Crimes & Immigration Status
For anyone who is not a U.S. Citizen, its important to remember that criminal offenses, even some minor offenses, can have severe immigration consequences. Criminal offenses, even if dismissed, could lead to visa revocations, make you inadmissible to the U.S., subject to deportation proceedings, or effect your ability to remain in or return to the U.S. It is very important for all non-citizens to consult with an immigration attorney any time they have had contact with the criminal justice system regardless of the outcome.
In Texas, there are several procedural mechanisms that avoid "conviction" under state law, such as deferred adjudication, deferred disposition, pre-trial intervention, pre-trial diversion, sealing, or vacaturs. Nevertheless, immigration law has its own unique definition of conviction. For example, if you agree to deferred adjudication to avoid a conviction under Texas law, that choice may still be considered a "conviction" according to immigration law. See Matter of Ozkok, 19 I&N Dec. 546 (BIA 1988) (finding a defendant who had successfully completed a probationary period of three years and 100 hours of community service was determined to have been "convicted" for purposes of determining deportability under the Immigration and Nationality Act).
In certain counties, the accused who qualify for pre-trial intervention or pre-trial diversion must plead guilty to the underlying facts. The plea of guilty to the underlying facts could potentially be considered a conviction under immigration law.
It's also important to know that even when state records have been sealed or expunged, records from the arrest or criminal charges (even those that did not result in conviction) may still be accessible by federal agencies and systems. State court orders for expungement, non-disclosure, or sealing records does not mandate a federal agency to delete their system records. In addition, a mugshot, newspaper article, or other social media record may be discoverable by the general public and federal agencies on the internet.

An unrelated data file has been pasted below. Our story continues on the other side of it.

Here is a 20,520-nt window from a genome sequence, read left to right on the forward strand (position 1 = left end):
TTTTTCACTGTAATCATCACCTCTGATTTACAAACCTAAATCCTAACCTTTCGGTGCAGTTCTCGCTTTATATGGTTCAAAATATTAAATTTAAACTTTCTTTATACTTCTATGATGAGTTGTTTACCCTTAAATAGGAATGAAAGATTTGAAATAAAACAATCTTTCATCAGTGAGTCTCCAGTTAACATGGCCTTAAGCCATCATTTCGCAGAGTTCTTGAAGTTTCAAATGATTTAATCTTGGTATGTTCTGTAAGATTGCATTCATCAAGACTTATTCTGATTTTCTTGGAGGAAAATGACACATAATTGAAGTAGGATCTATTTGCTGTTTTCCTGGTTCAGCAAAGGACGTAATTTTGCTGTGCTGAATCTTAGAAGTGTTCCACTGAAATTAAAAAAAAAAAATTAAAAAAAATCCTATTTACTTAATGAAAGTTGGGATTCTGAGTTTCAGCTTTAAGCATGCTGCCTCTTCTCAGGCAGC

INA § 212(a)(2) lists the crimes that make a person inadmissible to the U.S., and INA § 237 (a)(2) lists the crimes that make a person deportable from the U.S. However, you may feel that the INA is vague. For example, it may be unclear what exactly a "crime involving moral turpitude" is. That is because the definitions have been extensively shaped by specific court cases ("caselaw"). This is one of the many reasons AFS encourages Bobcats to schedule an appointment to discuss potential immigration consequences.
The Attorney for Students Office is comprised of three attorneys with more than 35 years of combined legal experience. Additionally, the Attorney for Students Office has over ten years of immigration experience, so Bobcats can rest assured that their case is in good hands.
Our office--including attorneys and all of our office staff--is bound by the duty of confidentiality and attorney-client privilege. Any communication you make with our office, including phone calls, emails, or in-person and virtual meetings, are protected and privileged. Information about your status or other personal information is safe here.
To make an appointment with an immigration lawyer, give us a call at (512) 245-2370. Be sure to have your student ID # (ex: A01234567) available to schedule an appointment.